Home Remedies for Hangover Anxiety
Hangover anxiety can be quite distressing, but some home remedies may help ease the symptoms. Here are a few:
- Stay hydrated: Alcohol can dehydrate your body, so it’s important to drink plenty of water before, during, and after drinking. This can help reduce the severity of hangover symptoms, including anxiety.
- Get enough sleep: Lack of sleep can worsen anxiety symptoms, so getting enough rest is important. Try to get at least 7-8 hours of sleep after drinking.
- Eat a nutritious meal: Consuming a healthy meal before and after drinking can help stabilize your blood sugar levels and prevent or lessen the severity of hangover anxiety.
- Try relaxation techniques: Deep breathing, meditation, or yoga can help reduce anxiety and promote relaxation. These techniques can also help you manage stress, a common anxiety trigger.
- Take a warm bath: Soaking in a warm bath can help relax your muscles and ease tension, reducing anxiety symptoms.
- Drink herbal tea: Certain herbal teas, such as chamomile or lavender, have calming properties that can help ease anxiety symptoms.
Remember that home remedies may not work for everyone, and it’s important to seek medical help if your symptoms are severe or persist for an extended period.
Lifestyle Changes to Reduce Horrible Anxiety After Drinking
Here are some lifestyle changes that may help reduce hangover anxiety after drinking:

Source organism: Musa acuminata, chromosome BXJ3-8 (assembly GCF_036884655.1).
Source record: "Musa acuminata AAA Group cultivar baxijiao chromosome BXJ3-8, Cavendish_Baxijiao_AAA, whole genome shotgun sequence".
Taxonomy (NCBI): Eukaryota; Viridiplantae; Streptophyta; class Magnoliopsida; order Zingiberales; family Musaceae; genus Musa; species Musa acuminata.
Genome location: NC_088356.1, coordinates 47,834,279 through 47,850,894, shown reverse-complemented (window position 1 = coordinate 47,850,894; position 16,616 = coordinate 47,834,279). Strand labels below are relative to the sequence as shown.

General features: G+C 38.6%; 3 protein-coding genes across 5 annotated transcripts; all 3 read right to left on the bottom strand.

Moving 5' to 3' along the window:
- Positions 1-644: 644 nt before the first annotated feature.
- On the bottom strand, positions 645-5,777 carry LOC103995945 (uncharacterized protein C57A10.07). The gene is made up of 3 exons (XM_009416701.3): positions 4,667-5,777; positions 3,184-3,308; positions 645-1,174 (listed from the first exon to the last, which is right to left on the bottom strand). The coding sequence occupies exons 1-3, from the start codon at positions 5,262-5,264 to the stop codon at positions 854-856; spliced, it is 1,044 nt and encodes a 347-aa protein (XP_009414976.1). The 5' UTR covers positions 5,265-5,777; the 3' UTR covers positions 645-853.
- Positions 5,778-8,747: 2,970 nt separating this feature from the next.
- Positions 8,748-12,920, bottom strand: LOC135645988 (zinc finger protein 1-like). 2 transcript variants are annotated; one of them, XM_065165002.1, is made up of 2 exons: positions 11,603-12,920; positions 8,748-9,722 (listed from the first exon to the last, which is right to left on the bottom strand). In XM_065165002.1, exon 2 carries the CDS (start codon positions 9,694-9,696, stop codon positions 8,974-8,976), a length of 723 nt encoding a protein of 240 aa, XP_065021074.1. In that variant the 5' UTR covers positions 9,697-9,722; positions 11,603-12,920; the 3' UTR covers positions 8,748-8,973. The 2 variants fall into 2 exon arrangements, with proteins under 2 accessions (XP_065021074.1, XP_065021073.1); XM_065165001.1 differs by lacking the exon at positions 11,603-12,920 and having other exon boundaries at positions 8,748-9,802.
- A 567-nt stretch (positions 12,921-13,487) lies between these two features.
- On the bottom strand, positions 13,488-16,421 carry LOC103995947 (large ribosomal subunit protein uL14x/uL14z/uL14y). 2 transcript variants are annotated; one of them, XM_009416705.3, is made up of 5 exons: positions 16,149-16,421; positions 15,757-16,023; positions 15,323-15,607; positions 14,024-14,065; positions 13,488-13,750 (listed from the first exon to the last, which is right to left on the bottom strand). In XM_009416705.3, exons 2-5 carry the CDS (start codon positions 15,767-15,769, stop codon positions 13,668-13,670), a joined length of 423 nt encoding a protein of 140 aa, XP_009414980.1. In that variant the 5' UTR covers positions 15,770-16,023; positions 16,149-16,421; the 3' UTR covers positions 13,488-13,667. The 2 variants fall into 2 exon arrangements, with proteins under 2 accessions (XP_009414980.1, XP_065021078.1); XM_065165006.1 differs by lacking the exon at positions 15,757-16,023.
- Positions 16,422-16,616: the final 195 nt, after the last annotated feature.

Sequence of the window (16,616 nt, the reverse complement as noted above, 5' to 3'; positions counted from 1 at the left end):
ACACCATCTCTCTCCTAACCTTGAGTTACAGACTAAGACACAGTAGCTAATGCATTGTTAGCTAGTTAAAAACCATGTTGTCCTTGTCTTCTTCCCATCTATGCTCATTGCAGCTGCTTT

- Drink in moderation: One of the best ways to avoid hangover anxiety is to avoid drinking too much alcohol. Set a limit for yourself and stick to it.
- Stay hydrated: Drinking plenty of water can help reduce the severity of a hangover and may also help reduce anxiety symptoms. Try to drink a glass of water between each alcoholic drink.
- Get enough sleep: Lack of sleep can increase anxiety symptoms, so ensure you get enough sleep after drinking.
- Exercise regularly: Exercise can help reduce stress and anxiety, so try to incorporate regular exercise into your routine.
- Eat a healthy diet: Eating a balanced diet with plenty of fruits, vegetables, and whole grains can help improve overall health and reduce anxiety symptoms.
- Practice relaxation techniques: Techniques such as deep breathing, meditation, and yoga can help reduce anxiety and promote relaxation.
Everyone’s body reacts differently to alcohol, so what works for one person may not work for another. It’s important to listen to your body and make changes as needed to find what works best for you.
Professional Help for Hangover Anxiety
It’s important to understand that experiencing hangover anxiety is common, and it doesn’t necessarily mean you need professional help. However, if you struggle with these symptoms regularly or they interfere with your daily life, it may be time to seek professional help.
Here are some signs that indicate it’s time to seek help:
- Your anxiety is persistent: If your hangover anxiety persists for days or weeks after drinking, or if you’re anxious even when you haven’t been drinking, it may be a sign of an underlying anxiety disorder that requires professional attention.
- You have severe symptoms: If you experience severe symptoms such as panic attacks, racing heart, or suicidal thoughts, it is important to seek medical attention immediately.